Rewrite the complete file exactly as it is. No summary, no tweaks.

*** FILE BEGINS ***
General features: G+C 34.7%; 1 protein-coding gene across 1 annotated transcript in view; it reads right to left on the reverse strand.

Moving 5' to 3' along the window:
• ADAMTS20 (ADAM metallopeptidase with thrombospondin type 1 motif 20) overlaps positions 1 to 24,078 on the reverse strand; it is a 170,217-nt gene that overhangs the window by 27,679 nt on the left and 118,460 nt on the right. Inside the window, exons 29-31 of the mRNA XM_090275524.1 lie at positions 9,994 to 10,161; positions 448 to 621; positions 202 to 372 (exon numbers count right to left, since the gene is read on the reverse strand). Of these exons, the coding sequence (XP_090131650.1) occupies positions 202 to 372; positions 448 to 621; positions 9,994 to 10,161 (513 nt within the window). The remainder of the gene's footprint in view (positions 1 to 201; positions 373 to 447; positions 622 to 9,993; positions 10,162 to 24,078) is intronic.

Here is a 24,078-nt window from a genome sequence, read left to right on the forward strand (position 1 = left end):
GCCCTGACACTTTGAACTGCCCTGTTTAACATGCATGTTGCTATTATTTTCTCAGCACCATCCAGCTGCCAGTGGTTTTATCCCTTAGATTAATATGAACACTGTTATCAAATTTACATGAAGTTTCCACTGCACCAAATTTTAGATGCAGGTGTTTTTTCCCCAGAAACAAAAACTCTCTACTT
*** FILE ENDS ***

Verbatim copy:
General features: G+C 34.7%; 1 protein-coding gene across 1 annotated transcript in view; it reads right to left on the reverse strand.

Moving 5' to 3' along the window:
• ADAMTS20 (ADAM metallopeptidase with thrombospondin type 1 motif 20) overlaps positions 1 to 24,078 on the reverse strand; it is a 170,217-nt gene that overhangs the window by 27,679 nt on the left and 118,460 nt on the right. Inside the window, exons 29-31 of the mRNA XM_090275524.1 lie at positions 9,994 to 10,161; positions 448 to 621; positions 202 to 372 (exon numbers count right to left, since the gene is read on the reverse strand). Of these exons, the coding sequence (XP_090131650.1) occupies positions 202 to 372; positions 448 to 621; positions 9,994 to 10,161 (513 nt within the window). The remainder of the gene's footprint in view (positions 1 to 201; positions 373 to 447; positions 622 to 9,993; positions 10,162 to 24,078) is intronic.

Here is a 24,078-nt window from a genome sequence, read left to right on the forward strand (position 1 = left end):
GCCCTGACACTTTGAACTGCCCTGTTTAACATGCATGTTGCTATTATTTTCTCAGCACCATCCAGCTGCCAGTGGTTTTATCCCTTAGATTAATATGAACACTGTTATCAAATTTACATGAAGTTTCCACTGCACCAAATTTTAGATGCAGGTGTTTTTTCCCCAGAAACAAAAACTCTCTACTT